Say you're a teacher. In your class is a student with great talent, but he doesn't seem to live up to his potential. He does decent work all semester, then when final papers are due, he turns in a beautiful piece of A+ work.
Do you grade him high to acknowledge his final effort? Or do you give him lower marks for the semester?
That's the scenario New York progressives face with our Governor Andrew Cuomo. He closed out this session with a gem: the passage of marriage equality, a feat that will resonate across the country and through history. Yet, while he deserves every bit of praise showered upon him at New York's Pride Parade on Sunday, this closing act on the legislative session only raises his grade to a solid B.
To become valedictorian, he's going to need to work to live up to his potential — and all of us, New York's progressives, need to step up as well.
For much of his first six months, Cuomo's statewide popularity has not been reflected among liberal New Yorkers. He was, at one point, more popular with the state's Tea Party voters than with the state as a whole, and he received praise from New Jersey's Chris Christie as a kindred spirit.
While Cuomo's team reveled in this cross-partisan respect, it made those on the left cringe. His successes were based on buying into right-wing frames: that we had a budget crisis rather than a revenue crisis; that we needed to embrace a culture of cutting; that working families, not our richest citizens, needed to carry more of the burden of "shared sacrifice."
In that spirit, the governor stood in the way of an extension of the millionaire's tax, an already-existing surcharge on the state's super-wealthy. One could say that he was simply being realistic: without Republican votes in the State Senate, the millionaire's tax was going nowhere. In reality, the governor and his allies in the Committee to Save New York just wanted to give a gift to New York's richest.
Similarly, the final deal on rent regulations didn't deliver the success that working class New Yorkers expected from their Democratic governor. Regulations were extended, as has happened under Republican administrations as well, without the expansion sought by advocates.
It seemed the governor was working harder on behalf of a tax cap for upstate property owners than on behalf of city residents who needed his help.
Again, one could claim that the Senate Republicans tied his hands.
But in the case of marriage equality, we see that there is another way.
Marriage equality failed two years ago thanks to Senate Democrats. It would have been easy this year to assume it could not have passed, that Republicans would never vote for it. Sure, history is on this issue's side — and polling had improved significantly in the past two years. Yet, it was by no means a done deal.
So what happened: Cuomo and advocates state-wide, with an eclectic and effective coalition, went to work. With the help of non-Democrats such as Ken Mehlman and Mayor Michael Bloomberg, the lobbying effort took on extra weight. With smart collaboration among advocacy groups, the public was engaged and directed. And without the governor's help, Republicans were convinced to be on the right side of history on this issue for the first time.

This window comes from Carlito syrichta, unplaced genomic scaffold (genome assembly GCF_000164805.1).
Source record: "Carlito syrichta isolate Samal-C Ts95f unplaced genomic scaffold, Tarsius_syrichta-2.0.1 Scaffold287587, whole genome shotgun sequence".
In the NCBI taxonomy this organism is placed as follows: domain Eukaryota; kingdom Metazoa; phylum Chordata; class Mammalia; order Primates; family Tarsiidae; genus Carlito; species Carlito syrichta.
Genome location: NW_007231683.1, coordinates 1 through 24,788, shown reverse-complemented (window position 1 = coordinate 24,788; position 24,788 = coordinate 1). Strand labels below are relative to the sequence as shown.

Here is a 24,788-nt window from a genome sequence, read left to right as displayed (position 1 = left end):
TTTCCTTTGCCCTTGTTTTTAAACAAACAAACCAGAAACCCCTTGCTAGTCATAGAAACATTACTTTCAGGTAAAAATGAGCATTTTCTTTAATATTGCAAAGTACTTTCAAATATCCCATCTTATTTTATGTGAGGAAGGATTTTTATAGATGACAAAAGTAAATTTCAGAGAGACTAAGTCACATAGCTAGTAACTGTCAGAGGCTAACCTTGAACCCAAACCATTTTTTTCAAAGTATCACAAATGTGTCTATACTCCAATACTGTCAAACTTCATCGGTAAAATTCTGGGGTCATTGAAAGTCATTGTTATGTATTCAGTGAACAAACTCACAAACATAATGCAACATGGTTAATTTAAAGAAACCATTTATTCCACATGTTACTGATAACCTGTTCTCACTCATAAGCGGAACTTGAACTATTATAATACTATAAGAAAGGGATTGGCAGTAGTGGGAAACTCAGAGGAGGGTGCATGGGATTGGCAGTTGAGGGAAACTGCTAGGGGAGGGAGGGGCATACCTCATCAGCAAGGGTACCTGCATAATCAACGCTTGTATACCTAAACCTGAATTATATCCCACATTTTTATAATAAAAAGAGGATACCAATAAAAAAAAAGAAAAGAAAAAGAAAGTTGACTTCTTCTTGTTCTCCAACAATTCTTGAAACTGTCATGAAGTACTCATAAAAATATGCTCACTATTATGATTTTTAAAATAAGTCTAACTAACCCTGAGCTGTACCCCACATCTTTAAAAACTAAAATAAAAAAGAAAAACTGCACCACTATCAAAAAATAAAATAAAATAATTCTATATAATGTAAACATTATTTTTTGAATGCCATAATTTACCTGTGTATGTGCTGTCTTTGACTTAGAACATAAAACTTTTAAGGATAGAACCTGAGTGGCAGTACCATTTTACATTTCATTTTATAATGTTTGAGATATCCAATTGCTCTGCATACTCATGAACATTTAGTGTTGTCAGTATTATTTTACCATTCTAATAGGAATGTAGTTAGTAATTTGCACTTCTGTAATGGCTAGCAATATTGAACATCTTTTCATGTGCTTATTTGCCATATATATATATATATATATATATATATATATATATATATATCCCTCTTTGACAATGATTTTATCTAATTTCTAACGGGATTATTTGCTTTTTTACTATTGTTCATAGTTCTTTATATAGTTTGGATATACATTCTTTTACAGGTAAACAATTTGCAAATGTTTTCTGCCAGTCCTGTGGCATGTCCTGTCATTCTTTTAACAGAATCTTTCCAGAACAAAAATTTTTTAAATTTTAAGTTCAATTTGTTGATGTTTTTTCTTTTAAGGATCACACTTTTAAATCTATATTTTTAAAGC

You could argue that it is easier to peel off a few Republicans on an increasingly popular social issue than it would be on an economic one. And Cuomo's team does seem to have that as their strategy: buck the left on economic matters, but win them back with a red-meat social achievement.
But what the success of marriage equality really proves is that the state Senate isn't an insurmountable obstacle. If the governor wants it enough, he can apply his incredible talents, savvy and tenacity to finding the votes to get his way.
So on these economic challenges — like the millionaire's tax, which will return for consideration in the fall — the question is how to make him want it enough. That's where the activists come in.
While I received countless calls to action from a dozen organizations on equality, I received only periodic updates from one or two groups about the millionaire's tax.
While a series of high-profile endorsers kept earning media for marriage, only a handful of celebrities — including Mark Ruffalo who appeared in videos on both issues — tackled the tax code.
And while Republican state Senators should be sympathetic to cuts to their local schools, parks, health services and libraries, there weren't prominent non-Democratic allies in the fight.
All of that is the work the advocates must do — hopefully alongside the efforts of a willing partner in the governor's mansion.
Otherwise, these efforts become the means to pressure our Democratic Governor to act like a progressive.
Cuomo has a good sense of the dramatics: he closed out session with a historic move, and was in the spotlight to celebrate immediately after. Unfortunately, not every achievement will end in a parade. However, if we deliver to him the economic narrative that will compel him to act, push him to perform the type of cross-party success we saw this week, and sustains state-wide energy, the Governor will see a surging movement, and find his perch atop the wave.
Justin Krebs is a political organizer and writer based in New York City. He is the founder of Living Liberally, a nationwide network of 250 local clubs that create social events around progressive politics, and author of "538 Ways to Live, Work and Play Like a Liberal."